Storing assets in an AWS bucket

code | November 4, 2018

This is part II to Download Flickr photos in your Jekyll posts and a rundown of how I setup a subdomain that points at an AWS S3 bucket to host my site’s assets. And https, too!

Create a bucket

I started by creating a bucket on S3 to store my photos. To keep my bucket secure and allow me to test locally, I added a policy to allow my IP address access. In the next step, I’ll allow CloudFront to configure my bucket policies further.

Make it https

Next, I followed these instructions to serve HTTPS requests for my Amazon S3 bucket.

💡 When creating your SSL Certificate, under the Add domain names section, also add an * version of your domain. For example: yo.katydecorah.com and *.katydecorah.com.

I also pointed my subdomain at CloudFront bu copying the value of Domain Name from my distribution. Then from my domain host, I created a CNAME record that points at that CloudFront domain name. For example:

Secure assets to the domain

To keep my assets secure, I followed the steps on How to Prevent Hotlinking by Using AWS WAF, Amazon CloudFront, and Referer Checking (I used Approach 1: A separate subdomain).

Next, I followed these steps to allow access to an Amazon S3 bucket only from a CloudFront distribution.

Now only my site can load my content, which keeps others from hotlinking my stuff and driving up my AWS bill.

Create a custom error page

Now that CloudFront is blocking traffic to my bucket outside of my domain, I created an error page. I did this in CloudFront by clicking Error Pages and then Create Custom Error Response. From the dropdown I selected 403: Forbidden and hit Yes on Customize Error Response. I entered a response path of /oops.html which is a file I uploaded to my bucket.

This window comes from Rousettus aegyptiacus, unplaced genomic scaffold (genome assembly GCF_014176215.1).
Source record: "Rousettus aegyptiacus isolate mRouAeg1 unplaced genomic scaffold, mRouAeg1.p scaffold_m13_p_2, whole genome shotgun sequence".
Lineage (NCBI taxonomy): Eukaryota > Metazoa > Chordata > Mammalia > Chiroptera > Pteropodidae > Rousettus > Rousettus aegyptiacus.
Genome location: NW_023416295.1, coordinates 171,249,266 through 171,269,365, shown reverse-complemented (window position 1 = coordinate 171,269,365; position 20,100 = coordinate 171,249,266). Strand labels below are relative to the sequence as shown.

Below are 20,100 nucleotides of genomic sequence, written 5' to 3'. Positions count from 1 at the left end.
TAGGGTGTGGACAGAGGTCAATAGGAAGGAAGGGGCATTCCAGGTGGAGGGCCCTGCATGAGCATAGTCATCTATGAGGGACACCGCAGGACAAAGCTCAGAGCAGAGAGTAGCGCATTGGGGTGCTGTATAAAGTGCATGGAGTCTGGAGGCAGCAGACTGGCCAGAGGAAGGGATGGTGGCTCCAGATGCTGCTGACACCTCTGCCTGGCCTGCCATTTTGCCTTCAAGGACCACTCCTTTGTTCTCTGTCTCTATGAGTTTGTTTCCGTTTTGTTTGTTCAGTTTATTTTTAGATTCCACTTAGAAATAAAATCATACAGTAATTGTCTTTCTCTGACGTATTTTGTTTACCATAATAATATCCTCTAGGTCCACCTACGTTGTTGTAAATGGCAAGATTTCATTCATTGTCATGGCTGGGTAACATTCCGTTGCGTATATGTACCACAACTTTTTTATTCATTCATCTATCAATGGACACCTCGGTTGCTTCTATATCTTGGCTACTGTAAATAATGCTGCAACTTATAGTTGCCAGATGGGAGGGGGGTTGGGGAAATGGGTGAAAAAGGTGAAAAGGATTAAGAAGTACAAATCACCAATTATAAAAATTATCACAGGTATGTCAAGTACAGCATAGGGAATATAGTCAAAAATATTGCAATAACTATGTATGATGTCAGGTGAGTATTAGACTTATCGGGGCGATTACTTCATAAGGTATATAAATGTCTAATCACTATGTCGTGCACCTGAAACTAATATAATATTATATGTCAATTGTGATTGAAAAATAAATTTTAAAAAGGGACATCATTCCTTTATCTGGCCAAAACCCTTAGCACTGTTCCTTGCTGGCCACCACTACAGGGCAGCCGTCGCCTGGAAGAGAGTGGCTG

Create robots.txt

You’ll likely want to create a robots.txt file in your root directory to keep engines from indexing your assets. You can enter the following in your robots.txt file:

User-agent: *
Disallow: /

If you use images in your social media meta tags, then you’ll want to allow certain crawlers such as Twitterbot:

User-agent: Twitterbot
Disallow:

User-agent: *
Disallow: /

Generate photo versions

For each photo, I created these versions based on the max-width of my site:

For the time being, I’m using Panic’s Transmit to sync my photos to my bucket. I’m now working on a build script that will resize images and upload it to S3 for me (stay tuned 📺).

Replace img with picture

As a last step, I replaced all instances of the img element with picture so I could use srcset.

To put in place, I decided to create an include called img.html. I used my code editor’s regex find and replace to swap out the img element for the new include in all my posts:

For markdown images:

Both regex searches keep all attributes intact, which means that I’m passing the original image’s src, alt, class attributes as variables to the include.

The include has logic and the picture element. The include determines which size photo to display based on the classes that are passed through to the include. When I’m developing locally, my site will use my AWS bucket’s URL that my IP address can access (set by permissions when I created my bucket earlier).

You can check out the include on GitHub.

We’ll see

I’m not sure how this new journey of hosting my assets on AWS will go, how my include will change, or the future of my photo sizes. Still, it was really fun figuring out all the pieces.

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